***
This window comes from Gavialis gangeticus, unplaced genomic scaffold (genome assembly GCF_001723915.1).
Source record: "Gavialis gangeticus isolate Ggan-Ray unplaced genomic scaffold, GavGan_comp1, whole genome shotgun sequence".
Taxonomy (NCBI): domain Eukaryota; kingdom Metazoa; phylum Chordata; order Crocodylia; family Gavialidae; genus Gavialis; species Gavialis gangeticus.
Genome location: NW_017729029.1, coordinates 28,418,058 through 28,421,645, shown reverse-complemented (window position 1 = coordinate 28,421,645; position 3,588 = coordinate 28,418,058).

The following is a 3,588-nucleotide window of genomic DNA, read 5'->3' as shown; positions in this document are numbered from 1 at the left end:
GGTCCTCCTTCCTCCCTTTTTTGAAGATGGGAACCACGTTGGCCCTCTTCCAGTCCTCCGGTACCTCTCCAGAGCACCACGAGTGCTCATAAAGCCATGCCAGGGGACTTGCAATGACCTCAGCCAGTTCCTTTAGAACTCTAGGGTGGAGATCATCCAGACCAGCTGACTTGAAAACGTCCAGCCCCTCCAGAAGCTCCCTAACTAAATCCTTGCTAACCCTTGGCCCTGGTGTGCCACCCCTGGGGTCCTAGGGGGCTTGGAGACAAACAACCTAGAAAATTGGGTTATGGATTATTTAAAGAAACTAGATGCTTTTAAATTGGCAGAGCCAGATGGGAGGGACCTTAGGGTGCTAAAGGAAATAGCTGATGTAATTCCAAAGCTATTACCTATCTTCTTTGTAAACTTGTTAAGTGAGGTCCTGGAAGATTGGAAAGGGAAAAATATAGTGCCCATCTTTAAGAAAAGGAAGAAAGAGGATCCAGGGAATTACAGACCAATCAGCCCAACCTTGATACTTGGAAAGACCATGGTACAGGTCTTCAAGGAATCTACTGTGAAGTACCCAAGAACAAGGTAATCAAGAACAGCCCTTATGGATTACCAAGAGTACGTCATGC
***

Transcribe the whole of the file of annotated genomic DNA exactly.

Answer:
This window comes from Gavialis gangeticus, unplaced genomic scaffold (genome assembly GCF_001723915.1).
Source record: "Gavialis gangeticus isolate Ggan-Ray unplaced genomic scaffold, GavGan_comp1, whole genome shotgun sequence".
Taxonomy (NCBI): domain Eukaryota; kingdom Metazoa; phylum Chordata; order Crocodylia; family Gavialidae; genus Gavialis; species Gavialis gangeticus.
Genome location: NW_017729029.1, coordinates 28,418,058 through 28,421,645, shown reverse-complemented (window position 1 = coordinate 28,421,645; position 3,588 = coordinate 28,418,058).

The following is a 3,588-nucleotide window of genomic DNA, read 5'->3' as shown; positions in this document are numbered from 1 at the left end:
GGTCCTCCTTCCTCCCTTTTTTGAAGATGGGAACCACGTTGGCCCTCTTCCAGTCCTCCGGTACCTCTCCAGAGCACCACGAGTGCTCATAAAGCCATGCCAGGGGACTTGCAATGACCTCAGCCAGTTCCTTTAGAACTCTAGGGTGGAGATCATCCAGACCAGCTGACTTGAAAACGTCCAGCCCCTCCAGAAGCTCCCTAACTAAATCCTTGCTAACCCTTGGCCCTGGTGTGCCACCCCTGGGGTCCTAGGGGGCTTGGAGACAAACAACCTAGAAAATTGGGTTATGGATTATTTAAAGAAACTAGATGCTTTTAAATTGGCAGAGCCAGATGGGAGGGACCTTAGGGTGCTAAAGGAAATAGCTGATGTAATTCCAAAGCTATTACCTATCTTCTTTGTAAACTTGTTAAGTGAGGTCCTGGAAGATTGGAAAGGGAAAAATATAGTGCCCATCTTTAAGAAAAGGAAGAAAGAGGATCCAGGGAATTACAGACCAATCAGCCCAACCTTGATACTTGGAAAGACCATGGTACAGGTCTTCAAGGAATCTACTGTGAAGTACCCAAGAACAAGGTAATCAAGAACAGCCCTTATGGATTACCAAGAGTACGTCATGC